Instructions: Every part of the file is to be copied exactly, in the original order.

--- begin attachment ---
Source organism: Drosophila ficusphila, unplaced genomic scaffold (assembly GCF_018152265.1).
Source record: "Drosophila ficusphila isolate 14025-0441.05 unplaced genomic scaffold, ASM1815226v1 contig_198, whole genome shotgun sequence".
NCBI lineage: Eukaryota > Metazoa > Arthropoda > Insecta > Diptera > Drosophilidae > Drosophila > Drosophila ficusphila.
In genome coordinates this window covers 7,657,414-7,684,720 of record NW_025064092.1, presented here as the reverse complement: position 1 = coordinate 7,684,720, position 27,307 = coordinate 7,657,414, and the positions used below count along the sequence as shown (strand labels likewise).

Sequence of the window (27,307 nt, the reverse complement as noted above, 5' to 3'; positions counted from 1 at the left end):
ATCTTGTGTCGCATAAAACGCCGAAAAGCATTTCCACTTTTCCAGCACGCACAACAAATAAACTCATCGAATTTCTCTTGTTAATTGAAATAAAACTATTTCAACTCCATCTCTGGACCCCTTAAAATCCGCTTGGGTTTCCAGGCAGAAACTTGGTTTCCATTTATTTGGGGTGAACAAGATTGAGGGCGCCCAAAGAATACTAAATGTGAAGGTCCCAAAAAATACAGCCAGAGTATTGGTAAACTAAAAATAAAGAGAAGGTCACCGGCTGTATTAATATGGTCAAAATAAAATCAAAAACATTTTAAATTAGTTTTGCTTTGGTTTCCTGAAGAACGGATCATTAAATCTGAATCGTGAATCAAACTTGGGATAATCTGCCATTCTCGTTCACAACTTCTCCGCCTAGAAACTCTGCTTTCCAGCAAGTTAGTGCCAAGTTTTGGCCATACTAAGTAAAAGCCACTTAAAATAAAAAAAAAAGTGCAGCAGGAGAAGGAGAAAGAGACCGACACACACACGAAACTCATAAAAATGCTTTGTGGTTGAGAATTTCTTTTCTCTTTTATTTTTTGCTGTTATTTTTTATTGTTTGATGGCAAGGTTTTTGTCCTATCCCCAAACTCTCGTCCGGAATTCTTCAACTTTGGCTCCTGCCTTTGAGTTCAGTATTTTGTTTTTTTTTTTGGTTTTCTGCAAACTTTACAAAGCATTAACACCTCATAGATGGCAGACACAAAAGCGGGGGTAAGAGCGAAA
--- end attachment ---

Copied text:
Source organism: Drosophila ficusphila, unplaced genomic scaffold (assembly GCF_018152265.1).
Source record: "Drosophila ficusphila isolate 14025-0441.05 unplaced genomic scaffold, ASM1815226v1 contig_198, whole genome shotgun sequence".
NCBI lineage: Eukaryota > Metazoa > Arthropoda > Insecta > Diptera > Drosophilidae > Drosophila > Drosophila ficusphila.
In genome coordinates this window covers 7,657,414-7,684,720 of record NW_025064092.1, presented here as the reverse complement: position 1 = coordinate 7,684,720, position 27,307 = coordinate 7,657,414, and the positions used below count along the sequence as shown (strand labels likewise).

Sequence of the window (27,307 nt, the reverse complement as noted above, 5' to 3'; positions counted from 1 at the left end):
ATCTTGTGTCGCATAAAACGCCGAAAAGCATTTCCACTTTTCCAGCACGCACAACAAATAAACTCATCGAATTTCTCTTGTTAATTGAAATAAAACTATTTCAACTCCATCTCTGGACCCCTTAAAATCCGCTTGGGTTTCCAGGCAGAAACTTGGTTTCCATTTATTTGGGGTGAACAAGATTGAGGGCGCCCAAAGAATACTAAATGTGAAGGTCCCAAAAAATACAGCCAGAGTATTGGTAAACTAAAAATAAAGAGAAGGTCACCGGCTGTATTAATATGGTCAAAATAAAATCAAAAACATTTTAAATTAGTTTTGCTTTGGTTTCCTGAAGAACGGATCATTAAATCTGAATCGTGAATCAAACTTGGGATAATCTGCCATTCTCGTTCACAACTTCTCCGCCTAGAAACTCTGCTTTCCAGCAAGTTAGTGCCAAGTTTTGGCCATACTAAGTAAAAGCCACTTAAAATAAAAAAAAAAGTGCAGCAGGAGAAGGAGAAAGAGACCGACACACACACGAAACTCATAAAAATGCTTTGTGGTTGAGAATTTCTTTTCTCTTTTATTTTTTGCTGTTATTTTTTATTGTTTGATGGCAAGGTTTTTGTCCTATCCCCAAACTCTCGTCCGGAATTCTTCAACTTTGGCTCCTGCCTTTGAGTTCAGTATTTTGTTTTTTTTTTTGGTTTTCTGCAAACTTTACAAAGCATTAACACCTCATAGATGGCAGACACAAAAGCGGGGGTAAGAGCGAAA